Northampton councillors who were cabinet members at time of Cobblers £13,5m loan hit back at criticism over acceptance of prestigious honours

Pair say their conscience is clear after Lib Dems question whether it is right for them to receive award

Friday, 19th March 2021, 8:13 am

Two senior Northampton borough councillors on the cabinet at the time of £13.5 million loan to Northampton Town have defended their acceptance of prestigious honours.

Councillors Tim Hadland and Brandon Eldred are due to receive the freedom of the borough and be made an honorary alderman respectively at a meeting on Monday (March 22).

Both were cabinet members when the controversial loan was awarded to the football club in 2013 and 2014. In a recent external independent report the council was accused of serious failings in the administration of the loan. The report focused its criticism on the leader at the time, as well as the then chief executive and finance director, who were given delegated powers over the detail of the loan.

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Councillors Tim Hadland (left) and Brandon Eldred

However, it highlighted that cabinet members did not challenge the award of the loan and said cabinet members were not aware of some of the detail of the loan, including a clause that meant £5 million did not need to be paid back by the club.

The point of a lack of challenge and scrutiny by cabinet members was raised at a recent meeting of the borough council when the audit was discussed.

The Liberal Democrats have now questioned whether the Conservative councillors should accept the awards. Both have responded to say their conscience is clear.

Councillor Hadland told the Chronicle & Echo: "My conscience is absolutely clear, I feel very honoured and I am looking forward to the meeting on Monday."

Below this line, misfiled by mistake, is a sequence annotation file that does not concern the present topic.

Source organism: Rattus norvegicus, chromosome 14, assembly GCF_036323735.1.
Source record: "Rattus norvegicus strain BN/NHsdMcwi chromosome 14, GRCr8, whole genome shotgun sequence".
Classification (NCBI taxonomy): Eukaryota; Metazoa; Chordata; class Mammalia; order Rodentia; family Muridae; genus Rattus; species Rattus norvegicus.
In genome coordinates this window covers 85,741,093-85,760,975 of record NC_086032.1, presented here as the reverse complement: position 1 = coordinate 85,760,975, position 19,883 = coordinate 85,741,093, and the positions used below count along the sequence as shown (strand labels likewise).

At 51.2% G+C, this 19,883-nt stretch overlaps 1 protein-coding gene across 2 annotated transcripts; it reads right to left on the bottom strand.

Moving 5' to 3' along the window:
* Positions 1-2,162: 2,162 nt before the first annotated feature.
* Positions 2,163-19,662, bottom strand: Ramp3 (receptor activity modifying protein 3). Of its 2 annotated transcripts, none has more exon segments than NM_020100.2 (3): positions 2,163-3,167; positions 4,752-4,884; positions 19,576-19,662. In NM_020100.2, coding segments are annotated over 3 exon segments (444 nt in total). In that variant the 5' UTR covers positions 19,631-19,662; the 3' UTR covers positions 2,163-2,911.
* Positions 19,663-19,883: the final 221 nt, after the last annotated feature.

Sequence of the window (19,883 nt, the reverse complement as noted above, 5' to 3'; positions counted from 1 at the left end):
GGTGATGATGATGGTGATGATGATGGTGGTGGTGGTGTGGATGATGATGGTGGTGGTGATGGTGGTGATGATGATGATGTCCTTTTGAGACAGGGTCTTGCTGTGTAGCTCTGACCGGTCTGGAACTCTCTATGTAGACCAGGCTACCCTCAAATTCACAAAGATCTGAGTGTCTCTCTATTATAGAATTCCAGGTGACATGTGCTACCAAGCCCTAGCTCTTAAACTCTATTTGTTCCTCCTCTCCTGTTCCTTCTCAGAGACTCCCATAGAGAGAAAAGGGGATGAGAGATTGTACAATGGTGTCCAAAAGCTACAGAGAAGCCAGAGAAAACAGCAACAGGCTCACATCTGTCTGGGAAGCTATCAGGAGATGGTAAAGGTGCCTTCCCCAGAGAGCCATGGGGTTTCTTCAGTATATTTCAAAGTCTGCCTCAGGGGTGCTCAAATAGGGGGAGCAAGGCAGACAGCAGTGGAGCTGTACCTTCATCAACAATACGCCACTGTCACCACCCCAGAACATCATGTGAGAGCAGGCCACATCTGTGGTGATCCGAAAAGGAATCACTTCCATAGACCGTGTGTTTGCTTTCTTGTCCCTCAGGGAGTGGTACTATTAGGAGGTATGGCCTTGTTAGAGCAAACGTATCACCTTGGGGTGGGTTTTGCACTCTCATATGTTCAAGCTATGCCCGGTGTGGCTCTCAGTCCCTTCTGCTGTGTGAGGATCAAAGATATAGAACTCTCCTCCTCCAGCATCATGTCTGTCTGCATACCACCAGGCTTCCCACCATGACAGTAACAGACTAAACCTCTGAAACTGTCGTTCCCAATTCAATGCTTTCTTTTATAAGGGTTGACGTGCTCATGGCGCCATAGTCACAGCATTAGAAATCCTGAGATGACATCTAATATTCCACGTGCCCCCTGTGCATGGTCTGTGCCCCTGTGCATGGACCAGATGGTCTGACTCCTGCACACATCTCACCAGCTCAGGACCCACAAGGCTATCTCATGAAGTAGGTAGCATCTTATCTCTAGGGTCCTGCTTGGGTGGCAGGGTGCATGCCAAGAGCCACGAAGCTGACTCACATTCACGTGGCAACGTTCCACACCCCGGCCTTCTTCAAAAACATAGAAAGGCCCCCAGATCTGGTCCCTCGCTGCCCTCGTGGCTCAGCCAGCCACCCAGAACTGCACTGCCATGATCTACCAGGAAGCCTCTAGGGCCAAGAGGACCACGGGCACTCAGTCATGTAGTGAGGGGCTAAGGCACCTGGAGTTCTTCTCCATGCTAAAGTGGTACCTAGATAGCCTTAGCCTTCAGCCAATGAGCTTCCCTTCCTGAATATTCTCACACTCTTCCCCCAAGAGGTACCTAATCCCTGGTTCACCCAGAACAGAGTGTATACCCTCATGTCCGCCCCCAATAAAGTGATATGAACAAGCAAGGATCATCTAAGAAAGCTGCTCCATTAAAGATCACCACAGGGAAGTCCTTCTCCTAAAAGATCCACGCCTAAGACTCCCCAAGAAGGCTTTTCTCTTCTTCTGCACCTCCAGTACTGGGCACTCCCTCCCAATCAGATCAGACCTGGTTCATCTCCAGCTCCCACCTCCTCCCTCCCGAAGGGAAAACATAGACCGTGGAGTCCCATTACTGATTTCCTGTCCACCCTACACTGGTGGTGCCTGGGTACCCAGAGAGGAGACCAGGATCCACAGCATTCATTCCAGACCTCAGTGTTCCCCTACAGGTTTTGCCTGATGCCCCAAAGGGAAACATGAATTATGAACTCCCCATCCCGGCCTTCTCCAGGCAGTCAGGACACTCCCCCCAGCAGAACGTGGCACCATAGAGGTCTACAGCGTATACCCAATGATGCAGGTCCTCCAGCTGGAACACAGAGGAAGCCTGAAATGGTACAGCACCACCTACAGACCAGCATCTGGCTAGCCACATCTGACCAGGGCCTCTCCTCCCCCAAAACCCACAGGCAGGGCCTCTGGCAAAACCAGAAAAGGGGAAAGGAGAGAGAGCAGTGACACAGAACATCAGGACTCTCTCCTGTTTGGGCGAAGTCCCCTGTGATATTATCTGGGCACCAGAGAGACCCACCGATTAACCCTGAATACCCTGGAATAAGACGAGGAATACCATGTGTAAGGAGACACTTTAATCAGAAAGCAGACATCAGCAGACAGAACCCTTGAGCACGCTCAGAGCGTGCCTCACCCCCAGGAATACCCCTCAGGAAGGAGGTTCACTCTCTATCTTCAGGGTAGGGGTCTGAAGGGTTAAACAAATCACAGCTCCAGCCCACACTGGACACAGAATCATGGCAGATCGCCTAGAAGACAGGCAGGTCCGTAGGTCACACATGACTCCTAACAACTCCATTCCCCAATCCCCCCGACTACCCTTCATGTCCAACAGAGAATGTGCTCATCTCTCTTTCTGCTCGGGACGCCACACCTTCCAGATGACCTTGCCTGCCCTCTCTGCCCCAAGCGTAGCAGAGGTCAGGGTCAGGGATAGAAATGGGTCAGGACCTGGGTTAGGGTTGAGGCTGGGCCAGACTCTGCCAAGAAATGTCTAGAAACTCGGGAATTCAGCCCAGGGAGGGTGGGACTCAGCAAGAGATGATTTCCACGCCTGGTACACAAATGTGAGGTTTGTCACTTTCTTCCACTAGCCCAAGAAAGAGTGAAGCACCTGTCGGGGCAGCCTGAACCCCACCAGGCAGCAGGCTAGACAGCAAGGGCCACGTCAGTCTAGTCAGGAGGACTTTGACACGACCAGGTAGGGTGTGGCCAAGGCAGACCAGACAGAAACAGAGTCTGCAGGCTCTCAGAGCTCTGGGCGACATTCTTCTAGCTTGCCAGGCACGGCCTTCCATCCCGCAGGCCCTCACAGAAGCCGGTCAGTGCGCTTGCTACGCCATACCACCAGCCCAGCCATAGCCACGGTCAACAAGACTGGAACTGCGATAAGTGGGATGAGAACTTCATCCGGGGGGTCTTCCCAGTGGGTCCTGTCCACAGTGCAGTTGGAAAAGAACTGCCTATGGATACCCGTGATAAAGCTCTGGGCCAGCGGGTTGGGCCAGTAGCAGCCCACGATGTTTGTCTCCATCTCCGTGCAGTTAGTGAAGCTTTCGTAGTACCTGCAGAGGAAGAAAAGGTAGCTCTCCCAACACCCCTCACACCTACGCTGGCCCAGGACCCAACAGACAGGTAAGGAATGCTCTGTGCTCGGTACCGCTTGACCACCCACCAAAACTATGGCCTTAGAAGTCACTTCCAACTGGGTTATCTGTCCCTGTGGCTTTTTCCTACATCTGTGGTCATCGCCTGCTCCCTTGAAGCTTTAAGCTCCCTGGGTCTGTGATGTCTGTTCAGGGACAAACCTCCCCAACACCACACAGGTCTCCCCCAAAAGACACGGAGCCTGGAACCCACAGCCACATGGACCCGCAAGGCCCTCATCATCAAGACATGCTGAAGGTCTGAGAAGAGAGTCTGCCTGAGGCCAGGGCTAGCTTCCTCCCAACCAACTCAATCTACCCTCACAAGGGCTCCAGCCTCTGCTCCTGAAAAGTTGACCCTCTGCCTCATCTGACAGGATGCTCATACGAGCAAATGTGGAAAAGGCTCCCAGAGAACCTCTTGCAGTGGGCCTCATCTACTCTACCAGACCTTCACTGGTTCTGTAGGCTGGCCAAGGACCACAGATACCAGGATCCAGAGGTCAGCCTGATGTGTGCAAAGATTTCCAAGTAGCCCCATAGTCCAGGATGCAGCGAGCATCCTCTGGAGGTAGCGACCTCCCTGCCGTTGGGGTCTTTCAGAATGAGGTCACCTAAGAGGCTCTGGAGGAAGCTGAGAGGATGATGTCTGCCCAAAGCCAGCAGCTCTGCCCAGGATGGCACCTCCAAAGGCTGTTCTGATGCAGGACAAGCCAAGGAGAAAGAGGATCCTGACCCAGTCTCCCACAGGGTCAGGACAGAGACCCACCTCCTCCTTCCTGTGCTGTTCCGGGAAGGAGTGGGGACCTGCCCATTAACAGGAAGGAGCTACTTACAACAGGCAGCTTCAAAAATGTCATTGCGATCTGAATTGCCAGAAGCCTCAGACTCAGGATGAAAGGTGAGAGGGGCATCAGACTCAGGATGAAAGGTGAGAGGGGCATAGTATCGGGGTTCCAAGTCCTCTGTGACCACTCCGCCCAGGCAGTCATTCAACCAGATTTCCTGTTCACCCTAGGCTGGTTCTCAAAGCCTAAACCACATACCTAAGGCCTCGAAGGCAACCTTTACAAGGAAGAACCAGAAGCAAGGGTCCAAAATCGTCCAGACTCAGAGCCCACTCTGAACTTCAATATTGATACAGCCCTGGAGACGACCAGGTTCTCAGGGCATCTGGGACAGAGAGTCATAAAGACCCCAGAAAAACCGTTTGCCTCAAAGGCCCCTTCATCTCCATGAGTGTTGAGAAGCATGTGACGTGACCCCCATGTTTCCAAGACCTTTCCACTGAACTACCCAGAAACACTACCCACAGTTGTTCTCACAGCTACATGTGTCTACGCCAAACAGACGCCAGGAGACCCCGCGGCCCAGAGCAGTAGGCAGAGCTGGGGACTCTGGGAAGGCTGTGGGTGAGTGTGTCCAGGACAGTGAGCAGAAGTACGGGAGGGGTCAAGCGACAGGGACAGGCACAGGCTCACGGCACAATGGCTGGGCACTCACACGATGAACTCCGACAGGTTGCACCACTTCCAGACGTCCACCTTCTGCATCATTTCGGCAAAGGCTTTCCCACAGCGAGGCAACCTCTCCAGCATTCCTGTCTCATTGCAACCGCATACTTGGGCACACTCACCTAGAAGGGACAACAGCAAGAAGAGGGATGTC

And Councillor Eldred added: "My conscience is clear, I have done my best for my residents and the town.

"I'm privileged to be on this council for 15 years representing the people of Northampton, four in Headlands and 11 in East Hunsbury, and I want to keep serving them after May 6."

Lib Dem campaigner Paul Schofield said it was "wholly inappropriate" to be giving honours to the two councillors.

And Lib Dem councillor Sally Beardsworth, who is also being given the freedom of the borough, added that it is up to individuals whether or not to accept the award.

Councillor Eldred said he took responsibility for being on the council at the time but said he was not to blame for the failures.

"Hindsight is a great thing and the town was moving forward rapidly and my focus was on that," he added.

The freedom of the borough award is the highest honour a council can bestow and usually reserved for councillors who reach 30 years' service.

While being made an honorary alderman is usually given to councillors who have served for 15 years.

Freedom of the borough awards are also being given to councillor Phil Larratt, Northampton General Hospital and the Northampton Sikh Community Group, while nine other councillors are being made honorary aldermen.